It’s this element that made LCD Soundsystem so important, truthful, and real to so many people. And it’s important to acknowledge this imprint: for a great number of those in attendance, Murphy’s parties like the one thrown at the 9:30 Club are an act of trying to relive the moments that made the idea of LCD so tangible to them. For others, it’s the chance to see what it is like to be one of the few people who can say, “I was there.” But regardless of motive, rhyme, or reason, Murphy gets it because he, too, is a member of the pack. The misfits. The weirdos. The romantics. It’s a quality that has made his DJ sets so honest and sublime. The experience you get is one that reaches past borders like age, creed, or artifice.
Ultimately, his goal is to get you to feel something whether it’s by playing Paul Simon’s “Diamonds on the Soles of Her Shoes” or by exposing newcomers to the powerful vocals at the beginning of Montana Sextet’s “Who Needs Enemies.” It’s about inviting you to leave your baggage at the door to be a part of something inclusive and beautiful. To feel like you’re at the top of the world. And as the night winds down and the music begins to reverberate around the dancehall, you’re one of the last ones left with friends by your side and Murphy humbly turns on his microphone to thank you because, let’s face it, not everyone gets the opportunity to play other people’s music and become famous for it, you momentarily see the beauty in what’s around you.
Going to see James Murphy spin is about going out to dance yourself clean which, perhaps, is the best kind of legacy – and purest experience at a dance venue – one could ever hope for. This is what dreams are made of.
This is ‘The Spotlight.’ Many artists pass through D.C. on a weekly basis, but this column highlights one specific artist who happens to be playing in the district during the week so that you may join their journey in influencing the house music landscape.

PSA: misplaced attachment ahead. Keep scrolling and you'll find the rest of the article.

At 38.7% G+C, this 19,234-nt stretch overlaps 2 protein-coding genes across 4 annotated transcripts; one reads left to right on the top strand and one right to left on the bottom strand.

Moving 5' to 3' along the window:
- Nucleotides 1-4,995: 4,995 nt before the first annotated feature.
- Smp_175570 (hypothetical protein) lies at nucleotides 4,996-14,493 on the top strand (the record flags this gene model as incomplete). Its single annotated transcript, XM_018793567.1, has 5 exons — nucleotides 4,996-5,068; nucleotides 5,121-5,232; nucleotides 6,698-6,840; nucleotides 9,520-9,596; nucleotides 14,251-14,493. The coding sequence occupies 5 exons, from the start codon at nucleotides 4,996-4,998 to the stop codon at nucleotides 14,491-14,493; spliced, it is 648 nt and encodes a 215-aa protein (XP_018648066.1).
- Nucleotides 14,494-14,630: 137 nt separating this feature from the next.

Sleazy McQueen. Since the early 2000s, the self-described ‘disco edit vanguard’ has carved himself a small, but dedicated estate of dance music aficionados after years of curating deep cuts and crafting a signature sound blended from parcels of the deep house and nudisco pantheons of sound. 100% self-made and having gone to and from nothing multiple times in the attempt to find himself in music, McQueen’s journeys led him into a constant state of evolution – the true mark of genius in any field – before eventually founding the indie label Whiskey Disco in 2009.
Since establishing himself in the dance community, Sleazy McQueen has traveled all over the world playing world class clubs in South America, Madrid, and Tokyo and spots during the Winter Music Conference and Electric Daisy Carnival. His relentless touring schedule, eccentricities, and steady stream of well-executed disco edits and reworks has made him a diamond in the rough in the dance music community at large making his sets a go-to experience for anyone looking to go beyond the normal electronica atmospheres and events.
This week, you can see Sleazy McQueen at the Eighteenth Street Lounge in Downtown D.C. on Saturday, March 28.